SCHENECTADY — Mayor Gary McCarthy launched his campaign for re-election Tuesday with a rally in the rotunda of City Hall.
The Democrat is the first mayor in decades to seek a third consecutive, four-year term in office. The last mayor to win three elections in a row was Frank Duci, a Republican who was elected in 1972, 1976, and 1980.
“It’s truly a great record. I’m proud of what we’ve accomplished,” McCarthy said.
McCarthy was first elected to the post in 2011 and re-elected in 2015. Both times he defeated former Union College President Roger Hull, but so far Hull, who ran on an independent line, has given no indication he intends to renew the rivalry this year.
So far, Schenectady’s Republican Party does not have a candidate for mayor.
Assemblyman Angelo Santabarbara, who introduced McCarthy to raucous applause from supporters, described his fellow Democrat and friend as a “partner for progress.”
He asserted that the Electric City has flourished over the past eight years with McCarthy at the helm.
“During his time in office, we have seen some significant progress here in Schenectady — economic development, new jobs, more investments in our schools, more investments in our community, and the list goes on and on,” Santabarbara said.
Former Schenectady City Council President Margaret “Peggy” King lauded the mayor as a “key player in a team that works well together and that has transformed the city.”
Assemblyman Phil Steck said McCarthy is the “best executive” he has worked with in government.
McCarthy talked about the three primary objectives he’s worked on during his second term in office: taking a different strategy in addressing blighted properties, the initiate HOMES (Home Ownership Made Easy in Schenectady) program to encourage more people to live in the city, and continued supporting the economic development team.
He also touted the construction of Rivers Casino & Resort at Mohawk Harbor building project and the others in the pipeline downtown and in neighborhoods, many of them in Hamilton Hill and Mont Pleasant.
“I’m proud of my record, my administration’s accomplishments, and the many partners we have doing great things everyday in Schenectady,” McCarthy said. “I ask everyone here, every resident to join with me as a partner in this campaign to continue the impressive progress we have produced.”
McCarthy faces a potential primary challenge from newcomer Thearse McCalmon.
Her campaign released a statement Tuesday saying McCarthy has “decided to take the coward’s route by challenging” her signatures. She filed over 900 signatures Thursday. To force a primary run-off on June 25, she needed at least 575.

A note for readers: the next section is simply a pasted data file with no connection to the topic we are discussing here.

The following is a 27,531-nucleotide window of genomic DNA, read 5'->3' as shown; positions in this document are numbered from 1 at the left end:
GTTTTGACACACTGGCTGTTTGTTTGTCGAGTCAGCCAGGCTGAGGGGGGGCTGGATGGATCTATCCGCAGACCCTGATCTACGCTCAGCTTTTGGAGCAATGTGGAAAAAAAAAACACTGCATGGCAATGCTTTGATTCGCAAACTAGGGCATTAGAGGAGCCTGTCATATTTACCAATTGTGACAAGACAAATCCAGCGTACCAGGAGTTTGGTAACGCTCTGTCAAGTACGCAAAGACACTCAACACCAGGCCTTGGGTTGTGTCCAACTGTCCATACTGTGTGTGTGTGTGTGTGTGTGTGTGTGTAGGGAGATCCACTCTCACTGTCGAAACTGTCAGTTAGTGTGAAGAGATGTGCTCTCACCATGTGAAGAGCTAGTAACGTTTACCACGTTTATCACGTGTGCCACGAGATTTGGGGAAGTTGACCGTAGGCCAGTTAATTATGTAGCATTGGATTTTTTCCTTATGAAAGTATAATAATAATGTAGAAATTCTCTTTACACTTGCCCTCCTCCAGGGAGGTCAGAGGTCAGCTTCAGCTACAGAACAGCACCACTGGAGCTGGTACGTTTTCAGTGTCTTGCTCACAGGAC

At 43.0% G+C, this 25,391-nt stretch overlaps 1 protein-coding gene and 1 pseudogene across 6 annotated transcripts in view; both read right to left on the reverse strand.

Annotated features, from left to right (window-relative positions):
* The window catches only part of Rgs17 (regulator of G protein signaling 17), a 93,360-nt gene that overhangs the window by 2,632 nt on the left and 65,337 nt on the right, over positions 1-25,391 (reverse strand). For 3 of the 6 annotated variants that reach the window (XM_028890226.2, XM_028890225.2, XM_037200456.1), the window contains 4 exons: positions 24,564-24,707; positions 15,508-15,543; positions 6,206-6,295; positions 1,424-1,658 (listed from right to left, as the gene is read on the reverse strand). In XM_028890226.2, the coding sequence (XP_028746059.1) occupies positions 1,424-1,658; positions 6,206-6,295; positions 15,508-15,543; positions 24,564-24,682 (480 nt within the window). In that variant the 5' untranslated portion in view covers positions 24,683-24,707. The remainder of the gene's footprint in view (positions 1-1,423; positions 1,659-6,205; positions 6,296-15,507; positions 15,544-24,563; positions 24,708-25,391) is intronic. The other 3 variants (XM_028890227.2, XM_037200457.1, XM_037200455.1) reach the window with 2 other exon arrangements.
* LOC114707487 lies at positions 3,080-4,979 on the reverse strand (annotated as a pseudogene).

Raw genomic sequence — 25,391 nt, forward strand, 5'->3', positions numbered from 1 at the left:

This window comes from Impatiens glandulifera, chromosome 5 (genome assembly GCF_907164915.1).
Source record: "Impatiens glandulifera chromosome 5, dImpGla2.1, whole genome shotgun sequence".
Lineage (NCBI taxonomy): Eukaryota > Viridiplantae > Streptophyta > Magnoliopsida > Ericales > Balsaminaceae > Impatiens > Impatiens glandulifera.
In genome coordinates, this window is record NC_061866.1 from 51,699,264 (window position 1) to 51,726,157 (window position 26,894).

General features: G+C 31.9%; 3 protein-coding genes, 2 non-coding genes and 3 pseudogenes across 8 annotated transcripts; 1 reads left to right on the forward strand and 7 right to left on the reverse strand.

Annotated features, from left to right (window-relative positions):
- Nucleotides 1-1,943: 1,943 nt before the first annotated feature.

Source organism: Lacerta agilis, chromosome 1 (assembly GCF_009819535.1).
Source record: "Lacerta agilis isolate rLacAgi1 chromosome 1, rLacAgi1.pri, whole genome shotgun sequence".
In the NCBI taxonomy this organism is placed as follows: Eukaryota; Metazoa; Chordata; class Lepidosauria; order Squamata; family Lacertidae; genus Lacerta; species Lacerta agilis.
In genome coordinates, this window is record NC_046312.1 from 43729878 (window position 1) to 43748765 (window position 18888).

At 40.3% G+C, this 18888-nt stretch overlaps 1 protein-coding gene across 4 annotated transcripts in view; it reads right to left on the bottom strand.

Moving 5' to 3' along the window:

The statement goes on to say that McCarthy’s team filed a general objection Monday with the Schenectady County Board of Elections in a bid to knock McCalmon off the ballot.
“This odious process is enacted when a candidate does not have a record or platform they can stand on,” the statement read. “It’s a disruption of the democratic process to deny voters a choice for who their next mayor will be.”
Amy Hild, the Democratic county Board of Elections Commissioner, did not return a call Tuesday seeking comment.
As mayor, McCarthy has overseen part of the efforts to remake downtown Schenectady into an entertainment and dining hub. He’s also been credited with making reforms in the once troubled Police Department and has presided over the city at a time when crime is down.
But he ran the city at the time of a fatal fire across the street from City Hall that left four dead and eventually led to a scathing state audit that found the city’s codes department ignored complaints about safety hazards in apartment buildings and was years behind on state required inspections.
He also faced allegations that he smelled of alcohol when he chased a woman through the city’s streets after a confrontation near his home.
Saratoga County District Attorney Karen Heggen was later called in to investigate the incident but filed no charges against McCarthy. Heggen’s report on the incident said the “actions of the Schenectady Police Department and (Mayor) Gary McCarthy raise concerns.” McCarthy was steadfast in denying he was intoxicated.
McCarthy was the architect of the Schenectady County Democratic Committee, an organization he used to shape the local organization into the dominant political party in the city and county.